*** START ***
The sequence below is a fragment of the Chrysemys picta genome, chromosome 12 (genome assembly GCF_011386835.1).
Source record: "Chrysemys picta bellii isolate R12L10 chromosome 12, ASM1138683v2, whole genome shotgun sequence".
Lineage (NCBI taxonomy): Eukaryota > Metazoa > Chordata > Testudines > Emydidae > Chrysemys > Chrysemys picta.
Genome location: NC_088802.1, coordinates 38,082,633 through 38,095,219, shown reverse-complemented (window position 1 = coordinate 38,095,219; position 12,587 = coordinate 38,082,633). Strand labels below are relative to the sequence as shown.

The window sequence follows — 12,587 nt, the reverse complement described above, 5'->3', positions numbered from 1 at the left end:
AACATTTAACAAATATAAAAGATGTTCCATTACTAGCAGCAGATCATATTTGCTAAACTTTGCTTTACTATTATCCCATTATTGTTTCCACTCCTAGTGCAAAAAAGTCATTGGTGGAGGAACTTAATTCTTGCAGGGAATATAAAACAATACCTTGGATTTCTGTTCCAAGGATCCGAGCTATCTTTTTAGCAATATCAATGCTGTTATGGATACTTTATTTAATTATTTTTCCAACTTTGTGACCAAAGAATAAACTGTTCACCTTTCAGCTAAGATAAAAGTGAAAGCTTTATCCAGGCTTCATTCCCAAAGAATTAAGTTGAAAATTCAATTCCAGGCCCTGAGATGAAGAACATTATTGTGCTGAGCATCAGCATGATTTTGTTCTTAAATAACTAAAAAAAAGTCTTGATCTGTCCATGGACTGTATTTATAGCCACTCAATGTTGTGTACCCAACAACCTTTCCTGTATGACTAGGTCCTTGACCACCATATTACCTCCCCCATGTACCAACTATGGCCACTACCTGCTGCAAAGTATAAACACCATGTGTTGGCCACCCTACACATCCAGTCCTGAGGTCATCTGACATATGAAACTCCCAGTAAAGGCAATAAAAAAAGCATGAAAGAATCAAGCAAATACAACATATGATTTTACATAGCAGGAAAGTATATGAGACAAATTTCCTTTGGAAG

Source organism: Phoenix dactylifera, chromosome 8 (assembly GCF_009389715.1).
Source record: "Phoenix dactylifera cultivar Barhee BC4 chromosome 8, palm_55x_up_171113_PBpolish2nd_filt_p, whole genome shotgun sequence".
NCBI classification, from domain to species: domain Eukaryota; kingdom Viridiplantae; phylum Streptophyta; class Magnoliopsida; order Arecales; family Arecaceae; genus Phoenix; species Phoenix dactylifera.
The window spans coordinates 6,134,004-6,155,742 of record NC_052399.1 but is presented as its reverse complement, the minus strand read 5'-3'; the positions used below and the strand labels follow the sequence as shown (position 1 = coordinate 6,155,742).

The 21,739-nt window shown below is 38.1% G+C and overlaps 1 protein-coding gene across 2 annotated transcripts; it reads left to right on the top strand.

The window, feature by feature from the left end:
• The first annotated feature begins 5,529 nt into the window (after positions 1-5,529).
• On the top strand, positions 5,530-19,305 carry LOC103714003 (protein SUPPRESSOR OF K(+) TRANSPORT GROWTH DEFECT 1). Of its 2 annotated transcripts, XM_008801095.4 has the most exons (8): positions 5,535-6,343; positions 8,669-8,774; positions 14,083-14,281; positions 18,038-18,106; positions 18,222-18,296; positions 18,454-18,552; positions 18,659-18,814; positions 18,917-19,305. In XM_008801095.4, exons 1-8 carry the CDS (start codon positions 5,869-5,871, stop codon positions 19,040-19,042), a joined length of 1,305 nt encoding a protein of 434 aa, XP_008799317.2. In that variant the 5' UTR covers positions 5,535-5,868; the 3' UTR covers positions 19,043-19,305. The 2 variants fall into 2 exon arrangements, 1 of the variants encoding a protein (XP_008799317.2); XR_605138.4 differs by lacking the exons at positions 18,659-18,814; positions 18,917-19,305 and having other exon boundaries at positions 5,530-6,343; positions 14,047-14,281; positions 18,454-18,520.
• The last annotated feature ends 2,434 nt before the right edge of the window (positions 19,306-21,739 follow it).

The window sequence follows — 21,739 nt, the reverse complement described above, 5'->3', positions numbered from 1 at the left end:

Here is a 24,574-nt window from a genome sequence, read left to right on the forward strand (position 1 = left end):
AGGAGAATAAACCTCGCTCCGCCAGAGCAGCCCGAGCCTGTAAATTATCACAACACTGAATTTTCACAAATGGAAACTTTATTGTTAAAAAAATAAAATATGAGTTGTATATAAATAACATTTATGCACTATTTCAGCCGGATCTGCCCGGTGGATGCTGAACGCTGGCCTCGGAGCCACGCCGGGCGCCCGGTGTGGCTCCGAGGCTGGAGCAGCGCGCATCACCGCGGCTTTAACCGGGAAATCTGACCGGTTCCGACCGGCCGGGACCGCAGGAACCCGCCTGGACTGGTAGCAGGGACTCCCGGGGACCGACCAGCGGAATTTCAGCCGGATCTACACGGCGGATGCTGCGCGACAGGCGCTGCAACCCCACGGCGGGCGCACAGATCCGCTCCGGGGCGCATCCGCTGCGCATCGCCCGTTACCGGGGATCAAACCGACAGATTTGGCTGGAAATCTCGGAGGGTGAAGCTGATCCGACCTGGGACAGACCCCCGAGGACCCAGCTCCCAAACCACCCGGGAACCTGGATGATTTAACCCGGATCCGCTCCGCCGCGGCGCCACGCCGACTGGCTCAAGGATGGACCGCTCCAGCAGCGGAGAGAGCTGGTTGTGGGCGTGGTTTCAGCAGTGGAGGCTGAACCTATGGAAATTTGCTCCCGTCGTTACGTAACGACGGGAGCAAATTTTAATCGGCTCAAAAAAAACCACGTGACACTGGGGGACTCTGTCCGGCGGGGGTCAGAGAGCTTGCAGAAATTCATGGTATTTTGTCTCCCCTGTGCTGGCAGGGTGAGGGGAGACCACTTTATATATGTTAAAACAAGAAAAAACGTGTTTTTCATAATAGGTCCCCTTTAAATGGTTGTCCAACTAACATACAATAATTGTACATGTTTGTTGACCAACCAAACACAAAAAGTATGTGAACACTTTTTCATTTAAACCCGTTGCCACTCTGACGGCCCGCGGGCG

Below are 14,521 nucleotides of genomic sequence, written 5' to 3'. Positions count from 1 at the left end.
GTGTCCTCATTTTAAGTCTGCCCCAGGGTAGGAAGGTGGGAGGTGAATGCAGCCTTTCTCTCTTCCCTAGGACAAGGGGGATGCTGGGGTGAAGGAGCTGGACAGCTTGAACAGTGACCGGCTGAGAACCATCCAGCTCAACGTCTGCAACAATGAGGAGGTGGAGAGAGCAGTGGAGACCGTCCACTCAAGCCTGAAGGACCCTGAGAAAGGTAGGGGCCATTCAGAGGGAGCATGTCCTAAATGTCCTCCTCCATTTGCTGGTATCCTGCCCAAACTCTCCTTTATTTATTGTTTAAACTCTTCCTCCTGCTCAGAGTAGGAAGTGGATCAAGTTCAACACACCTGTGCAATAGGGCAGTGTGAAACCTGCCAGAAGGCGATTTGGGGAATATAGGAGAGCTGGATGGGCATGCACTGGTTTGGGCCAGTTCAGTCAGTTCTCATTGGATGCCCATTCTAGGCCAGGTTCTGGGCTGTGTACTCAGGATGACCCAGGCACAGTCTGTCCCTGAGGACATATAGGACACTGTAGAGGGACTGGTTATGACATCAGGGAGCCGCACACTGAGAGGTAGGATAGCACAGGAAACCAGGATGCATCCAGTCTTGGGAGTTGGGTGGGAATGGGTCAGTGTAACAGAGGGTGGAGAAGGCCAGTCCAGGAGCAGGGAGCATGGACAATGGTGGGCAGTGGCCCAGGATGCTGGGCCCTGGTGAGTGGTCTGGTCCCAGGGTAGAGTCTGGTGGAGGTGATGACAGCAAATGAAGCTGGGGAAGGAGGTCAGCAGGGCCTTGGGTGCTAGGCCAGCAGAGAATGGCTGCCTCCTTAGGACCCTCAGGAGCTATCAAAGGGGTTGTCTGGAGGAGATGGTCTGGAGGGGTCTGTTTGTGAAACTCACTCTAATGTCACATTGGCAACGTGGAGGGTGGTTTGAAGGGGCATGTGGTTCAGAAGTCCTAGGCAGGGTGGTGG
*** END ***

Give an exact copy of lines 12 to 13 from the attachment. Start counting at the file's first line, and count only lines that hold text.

The window, feature by feature from the left end:
• The first annotated feature begins 5,529 nt into the window (after positions 1-5,529).